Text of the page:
Valley Fever Americas Foundation

A nonprofit organization

$2,005 raised by 33 donors

Can you imagine fighting everyday through extreme weakness and pain to care for your children, to go to work, or just to stay alive?  Valley Fever can do that to you.

Now imagine the frustration of knowing that there is a potential cure sitting on a shelf somewhere just waiting for the dollars needed to produce enough product to test on humans!

My name is Sandra Larson.  I've been a Valley Fever Americas Foundation volunteer for 20 years. Although I've never had VF myself,  learning about the disease from Dr. Hans Einstein and Dr. Tom Larwood, and from the many people I've met whose lives have been changed by Valley Fever, has kept me motivated to pursue a vaccine or a cure to prevent it.    

Coccidioidomycosis, commonly known as Valley Fever, is caused by a fungus that grows in the ground mostly in the southwestern United States.  When the fungus is disturbed, its spores rise up in the air and can float there for months.  While it is true that most people infected by breathing in the spores will not become ill, many are profoundly affected.  And, unfortunately, the available medical treatments have side effects that also can be life threatening.

Valley Fever usually begins by a spore invading the lungs and finding nourishment there.  As the spore grows, it becomes a spherule in which tiny spheres grow.  When the spherule bursts, the tiny spheres inside are released to find a place of their own and the cycle is repeated.  The irritation to the lung can result in pneumonia.  Symptoms may include cough, fever, weight loss, extreme fatigue, night sweats, rash, joint pains and more.  Some victims report thinking they are experiencing a heart attack.  The tiny sphere can escape the lungs and travel throughout the body doing all manner of injury and insult, even to the brain.  This is called dissemination and must be battled for a lifetime.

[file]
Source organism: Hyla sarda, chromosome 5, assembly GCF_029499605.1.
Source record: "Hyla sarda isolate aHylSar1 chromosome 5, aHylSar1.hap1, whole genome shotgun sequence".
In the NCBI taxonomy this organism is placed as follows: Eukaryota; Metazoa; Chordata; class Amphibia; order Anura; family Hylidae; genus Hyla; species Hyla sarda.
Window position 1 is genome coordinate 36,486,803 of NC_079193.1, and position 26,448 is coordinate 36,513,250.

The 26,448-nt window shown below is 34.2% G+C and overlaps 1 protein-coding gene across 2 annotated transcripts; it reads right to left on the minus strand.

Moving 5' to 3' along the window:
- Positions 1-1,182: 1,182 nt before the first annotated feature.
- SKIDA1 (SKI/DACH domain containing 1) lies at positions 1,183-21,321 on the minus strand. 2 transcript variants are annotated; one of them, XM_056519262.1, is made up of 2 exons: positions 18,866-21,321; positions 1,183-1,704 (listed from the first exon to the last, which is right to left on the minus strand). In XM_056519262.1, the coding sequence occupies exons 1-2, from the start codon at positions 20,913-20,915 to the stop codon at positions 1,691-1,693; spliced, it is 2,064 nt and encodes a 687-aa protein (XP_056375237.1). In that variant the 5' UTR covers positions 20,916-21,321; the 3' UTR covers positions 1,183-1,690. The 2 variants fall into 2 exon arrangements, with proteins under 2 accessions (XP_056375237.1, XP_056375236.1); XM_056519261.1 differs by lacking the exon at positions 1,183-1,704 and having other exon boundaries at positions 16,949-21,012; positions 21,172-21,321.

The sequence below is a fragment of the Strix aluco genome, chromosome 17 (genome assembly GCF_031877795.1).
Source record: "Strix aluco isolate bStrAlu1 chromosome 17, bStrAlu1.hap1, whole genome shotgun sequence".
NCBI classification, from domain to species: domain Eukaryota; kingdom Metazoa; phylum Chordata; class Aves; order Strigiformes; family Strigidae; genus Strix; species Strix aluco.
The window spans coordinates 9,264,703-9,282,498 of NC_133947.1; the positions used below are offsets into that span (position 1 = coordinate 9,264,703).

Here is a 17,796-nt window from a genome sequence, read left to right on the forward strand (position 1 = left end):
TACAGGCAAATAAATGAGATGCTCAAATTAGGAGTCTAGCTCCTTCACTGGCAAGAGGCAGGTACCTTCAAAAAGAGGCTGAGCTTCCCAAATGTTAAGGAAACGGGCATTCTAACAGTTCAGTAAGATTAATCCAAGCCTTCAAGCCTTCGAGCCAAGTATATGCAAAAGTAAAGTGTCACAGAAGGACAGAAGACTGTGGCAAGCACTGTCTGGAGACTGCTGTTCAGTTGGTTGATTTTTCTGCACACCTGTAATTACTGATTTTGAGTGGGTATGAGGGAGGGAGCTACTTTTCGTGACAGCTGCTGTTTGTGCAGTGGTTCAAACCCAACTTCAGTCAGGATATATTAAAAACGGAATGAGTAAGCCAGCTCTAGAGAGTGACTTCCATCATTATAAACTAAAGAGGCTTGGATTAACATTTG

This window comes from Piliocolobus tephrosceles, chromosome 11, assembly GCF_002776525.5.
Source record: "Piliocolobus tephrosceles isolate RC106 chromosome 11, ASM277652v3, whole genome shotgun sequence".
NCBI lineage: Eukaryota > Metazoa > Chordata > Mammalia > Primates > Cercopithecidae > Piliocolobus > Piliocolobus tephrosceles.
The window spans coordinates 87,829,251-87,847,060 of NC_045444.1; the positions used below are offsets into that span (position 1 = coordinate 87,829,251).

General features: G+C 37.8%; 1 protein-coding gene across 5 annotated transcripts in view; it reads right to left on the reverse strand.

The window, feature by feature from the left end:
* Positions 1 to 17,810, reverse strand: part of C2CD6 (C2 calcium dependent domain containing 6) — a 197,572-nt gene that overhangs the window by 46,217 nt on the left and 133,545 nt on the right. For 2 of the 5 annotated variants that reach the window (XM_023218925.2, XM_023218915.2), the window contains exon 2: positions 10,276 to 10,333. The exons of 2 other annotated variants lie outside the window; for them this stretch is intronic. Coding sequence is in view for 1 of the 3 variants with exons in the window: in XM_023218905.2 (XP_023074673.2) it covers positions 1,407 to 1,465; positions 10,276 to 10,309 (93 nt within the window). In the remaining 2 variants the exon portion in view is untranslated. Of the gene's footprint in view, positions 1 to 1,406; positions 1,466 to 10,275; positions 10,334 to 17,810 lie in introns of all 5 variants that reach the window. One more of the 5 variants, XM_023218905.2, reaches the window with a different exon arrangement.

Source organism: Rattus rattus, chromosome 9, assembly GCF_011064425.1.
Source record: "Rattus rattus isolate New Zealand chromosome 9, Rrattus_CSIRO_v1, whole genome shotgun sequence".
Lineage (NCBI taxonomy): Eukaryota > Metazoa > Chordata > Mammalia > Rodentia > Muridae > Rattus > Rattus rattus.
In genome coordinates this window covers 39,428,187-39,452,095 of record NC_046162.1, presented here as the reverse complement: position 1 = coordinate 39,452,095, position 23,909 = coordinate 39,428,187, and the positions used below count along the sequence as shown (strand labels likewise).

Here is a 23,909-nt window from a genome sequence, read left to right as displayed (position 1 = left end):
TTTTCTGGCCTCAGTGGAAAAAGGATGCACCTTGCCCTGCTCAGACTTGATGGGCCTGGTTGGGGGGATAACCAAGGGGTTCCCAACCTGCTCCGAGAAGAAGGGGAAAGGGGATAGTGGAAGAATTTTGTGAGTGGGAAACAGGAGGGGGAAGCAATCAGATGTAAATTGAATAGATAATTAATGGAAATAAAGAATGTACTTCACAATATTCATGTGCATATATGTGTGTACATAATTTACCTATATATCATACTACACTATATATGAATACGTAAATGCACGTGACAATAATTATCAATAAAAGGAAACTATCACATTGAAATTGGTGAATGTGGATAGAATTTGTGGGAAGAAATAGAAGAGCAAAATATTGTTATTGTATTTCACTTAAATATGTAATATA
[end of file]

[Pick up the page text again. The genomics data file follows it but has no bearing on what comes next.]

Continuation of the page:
What does a severe case of Cocci look like?  Several years ago, when I first started volunteering, a Lake Isabella mother of three children called.  She told me she had lost 100 pounds in just a few months and feared she would not survive.  I think about that woman often, hoping she recovered and is able to read this article.

Cheryl Youngblood recalls how relieved she and her children felt when the doctor finally diagnosed her husband's illness as Valley Fever.  They felt confident he would recover.  Instead, they watched him waste away.

Edith Preller made her sister, Elizabeth Mulikin, learn to say and spell "coccidioidomycosis."  She made Elizabeth promise to tell anyone who would listen what Valley Fever can do.  Edith died in 2008 at age 61.

Readers of The Bakersfield Californian followed the story of Jacalynn Hernandez, who developed a hole in her nose that was thought to perhaps be caused by a spider bite.  By the time the cause was identified as Valley Fever, it was simply too late.  She died in 2008, shortly before her 18th birthday.

Tyler Bridgewater was an active Standard Middle School seventh grade student and athlete.  The disease invaded his brain.  He died at age 12.  Animal Planet's "Monsters Inside Me" featured Tyler's story in its Oct. 19, 2012 Season 3, episode 1.

Early diagnosis is believed to be crucial to preventing the development of severe cases such as these.  Every year the VFAF holds an AWARENESS WALK in August.  It is just one way the community can help.  Another is to raise money for research and treatment.

The Valley Fever Americas Foundation was founded in 1995, in part to prevent deaths by helping fund vaccine research.  In 2015, after learning of the potential of nikkomycin Z, the organization's mandate was expanded to include seeking a cure.    A cure is urgently needed by people and even animals, including dogs and horses, now suffering from this disease.

An estimated $2 mllion is needed to have enough NikZ to get to human trials.  Human trials will cost an additional $1.5 million.  If all goes well, researchers believe NikZ could be on the market by 2020.

It is up to us who live in Valley Fever "hot spots," such as Kern County and all of Arizona, to raise funds to learn whether or not NikZ is effective before investors will step in with the rest of the millions that will be required. 

No donation amount is too small:  $20 covers the cost of 200 fraction collector tubes or 77 sample tubes; $125 will buy a case of tubes; an XK16/70 column for purifying NikZ costs about $700; $1100 would pay for one month of analytical services. 

We need your help.  Thank you.

Organization Data


Organization name

Valley Fever Americas Foundation

Tax id (EIN)



Health Children & Family


PO BOX 2752